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March 2003 Issue

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Learning Technology

By Tracey A. Stuckey-Mickell, College Reading & Learning Program, Northern Illinois University 

Email: tstuckey@niu.edu

Encouraging Healthy E-Learner Behaviors:  Tips for E-Moderators and Learning Professionals

Learners who are new to online courses may have some misguided beliefs that may impede progress in e-learning. It is our responsibility as learning professionals and e-facilitators to assist novice e-learners as they become acclimated to the online learning environment. There are myths and challenges a-plenty about how the online course operates, the advantages/disadvantages of online courses, and “classroom” dynamics. It is important to help students dispel these myths and encourage healthy e-learning behaviors to help them overcome the challenges of this unique learning environment. Below are a few of the most commons myths and challenges that impede healthy and effective e-learning.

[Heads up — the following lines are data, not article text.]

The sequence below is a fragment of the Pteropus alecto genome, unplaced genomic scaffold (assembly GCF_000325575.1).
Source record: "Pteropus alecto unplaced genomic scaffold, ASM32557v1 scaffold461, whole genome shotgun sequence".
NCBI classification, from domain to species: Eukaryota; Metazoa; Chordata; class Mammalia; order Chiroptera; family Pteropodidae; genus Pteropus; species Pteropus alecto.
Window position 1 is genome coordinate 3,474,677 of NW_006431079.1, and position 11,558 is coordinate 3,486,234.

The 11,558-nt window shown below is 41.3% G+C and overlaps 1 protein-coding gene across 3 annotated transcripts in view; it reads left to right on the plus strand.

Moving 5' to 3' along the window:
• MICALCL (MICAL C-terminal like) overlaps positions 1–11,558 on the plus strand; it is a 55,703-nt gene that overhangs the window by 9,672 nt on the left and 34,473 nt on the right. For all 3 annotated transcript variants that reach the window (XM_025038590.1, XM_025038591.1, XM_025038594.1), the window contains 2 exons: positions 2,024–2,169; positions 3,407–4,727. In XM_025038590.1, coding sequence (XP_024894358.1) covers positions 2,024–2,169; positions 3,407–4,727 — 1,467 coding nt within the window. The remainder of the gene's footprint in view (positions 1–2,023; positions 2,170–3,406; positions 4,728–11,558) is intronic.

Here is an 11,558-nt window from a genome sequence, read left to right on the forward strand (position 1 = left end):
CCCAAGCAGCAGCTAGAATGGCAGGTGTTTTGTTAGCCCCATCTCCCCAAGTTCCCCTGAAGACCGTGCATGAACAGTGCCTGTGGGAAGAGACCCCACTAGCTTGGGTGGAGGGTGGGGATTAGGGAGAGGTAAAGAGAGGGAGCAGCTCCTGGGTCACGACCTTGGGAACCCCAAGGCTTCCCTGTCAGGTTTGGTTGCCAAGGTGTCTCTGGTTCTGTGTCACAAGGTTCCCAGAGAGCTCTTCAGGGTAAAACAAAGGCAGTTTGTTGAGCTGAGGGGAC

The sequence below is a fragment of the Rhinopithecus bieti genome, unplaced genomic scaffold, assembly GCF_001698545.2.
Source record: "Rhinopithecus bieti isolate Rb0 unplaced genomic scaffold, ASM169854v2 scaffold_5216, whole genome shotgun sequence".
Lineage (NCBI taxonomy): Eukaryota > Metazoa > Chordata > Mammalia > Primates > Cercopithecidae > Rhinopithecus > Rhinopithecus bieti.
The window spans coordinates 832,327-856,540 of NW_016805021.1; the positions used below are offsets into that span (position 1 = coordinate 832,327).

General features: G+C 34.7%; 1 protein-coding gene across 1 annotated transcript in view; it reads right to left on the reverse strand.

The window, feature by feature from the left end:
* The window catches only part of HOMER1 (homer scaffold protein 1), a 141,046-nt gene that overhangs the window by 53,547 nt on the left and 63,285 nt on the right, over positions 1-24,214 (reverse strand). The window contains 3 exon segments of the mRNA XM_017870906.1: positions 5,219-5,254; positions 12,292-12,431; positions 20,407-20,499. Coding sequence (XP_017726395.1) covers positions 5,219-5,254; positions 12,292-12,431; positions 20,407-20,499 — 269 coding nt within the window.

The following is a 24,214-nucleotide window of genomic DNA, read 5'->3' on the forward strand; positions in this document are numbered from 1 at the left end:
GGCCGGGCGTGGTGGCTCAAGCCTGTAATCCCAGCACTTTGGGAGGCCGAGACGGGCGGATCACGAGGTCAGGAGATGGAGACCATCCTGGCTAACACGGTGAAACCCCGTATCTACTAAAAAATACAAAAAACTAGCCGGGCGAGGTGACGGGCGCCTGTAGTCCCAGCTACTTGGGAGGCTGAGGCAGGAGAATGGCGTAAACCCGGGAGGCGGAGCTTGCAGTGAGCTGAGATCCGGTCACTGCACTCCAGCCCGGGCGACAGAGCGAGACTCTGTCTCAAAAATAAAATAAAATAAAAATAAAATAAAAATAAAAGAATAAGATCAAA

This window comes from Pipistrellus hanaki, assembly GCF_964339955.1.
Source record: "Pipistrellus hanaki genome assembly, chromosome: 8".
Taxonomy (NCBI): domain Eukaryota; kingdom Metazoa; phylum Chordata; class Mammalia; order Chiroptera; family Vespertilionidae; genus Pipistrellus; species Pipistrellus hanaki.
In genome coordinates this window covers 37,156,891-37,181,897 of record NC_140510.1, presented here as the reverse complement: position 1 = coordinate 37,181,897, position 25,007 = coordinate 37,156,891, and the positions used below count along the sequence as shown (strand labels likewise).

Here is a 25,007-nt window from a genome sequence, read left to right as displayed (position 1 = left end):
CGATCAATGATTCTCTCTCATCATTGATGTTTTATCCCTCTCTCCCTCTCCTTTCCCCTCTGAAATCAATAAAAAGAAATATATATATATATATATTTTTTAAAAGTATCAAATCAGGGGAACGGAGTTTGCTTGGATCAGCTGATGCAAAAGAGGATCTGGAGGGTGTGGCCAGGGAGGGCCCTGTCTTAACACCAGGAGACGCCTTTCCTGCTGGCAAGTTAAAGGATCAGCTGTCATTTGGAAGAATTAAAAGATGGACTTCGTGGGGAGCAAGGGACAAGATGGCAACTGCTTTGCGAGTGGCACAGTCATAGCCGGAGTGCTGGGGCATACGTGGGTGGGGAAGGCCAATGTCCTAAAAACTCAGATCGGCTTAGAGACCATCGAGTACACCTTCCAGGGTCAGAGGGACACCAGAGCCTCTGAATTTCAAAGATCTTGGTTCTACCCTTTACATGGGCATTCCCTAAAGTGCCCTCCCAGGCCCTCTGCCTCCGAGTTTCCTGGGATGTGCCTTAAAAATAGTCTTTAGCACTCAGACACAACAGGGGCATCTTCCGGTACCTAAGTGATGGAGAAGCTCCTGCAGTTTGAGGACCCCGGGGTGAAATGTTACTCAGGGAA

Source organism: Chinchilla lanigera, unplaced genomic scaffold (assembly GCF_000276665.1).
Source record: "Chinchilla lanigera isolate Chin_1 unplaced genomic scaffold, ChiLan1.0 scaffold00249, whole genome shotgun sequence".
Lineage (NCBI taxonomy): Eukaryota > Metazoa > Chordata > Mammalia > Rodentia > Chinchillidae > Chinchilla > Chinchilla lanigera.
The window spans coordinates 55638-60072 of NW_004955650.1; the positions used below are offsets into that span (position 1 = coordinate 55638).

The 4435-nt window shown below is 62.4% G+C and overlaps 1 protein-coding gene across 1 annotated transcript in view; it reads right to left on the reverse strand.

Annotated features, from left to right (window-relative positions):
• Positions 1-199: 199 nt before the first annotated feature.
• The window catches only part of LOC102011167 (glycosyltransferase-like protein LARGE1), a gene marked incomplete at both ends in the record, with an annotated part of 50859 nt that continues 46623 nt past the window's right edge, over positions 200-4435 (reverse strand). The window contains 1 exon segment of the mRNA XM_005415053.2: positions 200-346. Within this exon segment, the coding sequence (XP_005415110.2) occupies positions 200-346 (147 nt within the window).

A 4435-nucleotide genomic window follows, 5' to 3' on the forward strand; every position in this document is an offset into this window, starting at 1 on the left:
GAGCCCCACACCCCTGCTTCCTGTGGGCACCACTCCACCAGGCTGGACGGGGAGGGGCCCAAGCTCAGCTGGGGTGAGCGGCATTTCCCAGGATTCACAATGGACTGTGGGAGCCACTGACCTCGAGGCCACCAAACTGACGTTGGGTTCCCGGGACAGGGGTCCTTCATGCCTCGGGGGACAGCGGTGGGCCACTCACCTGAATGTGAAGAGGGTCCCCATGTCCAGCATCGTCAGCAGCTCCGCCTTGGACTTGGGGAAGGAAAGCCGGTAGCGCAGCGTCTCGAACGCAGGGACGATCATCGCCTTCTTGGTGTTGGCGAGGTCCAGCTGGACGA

Myth 1: Online courses take less time since there is limited f2f contact.

E-learners have the freedom and flexibility to access lessons from any computer with online access at virtually any time they choose, but that does not necessarily translate to less time spent on the course. In fact, many e-learners report a feeling of increased workload due to the depth and involvement of the learning activities. This is not a lecture environment where a student can read then come to class and listen. E-learners find themselves spending long hours reading and writing on-screen, actively contributing to the class.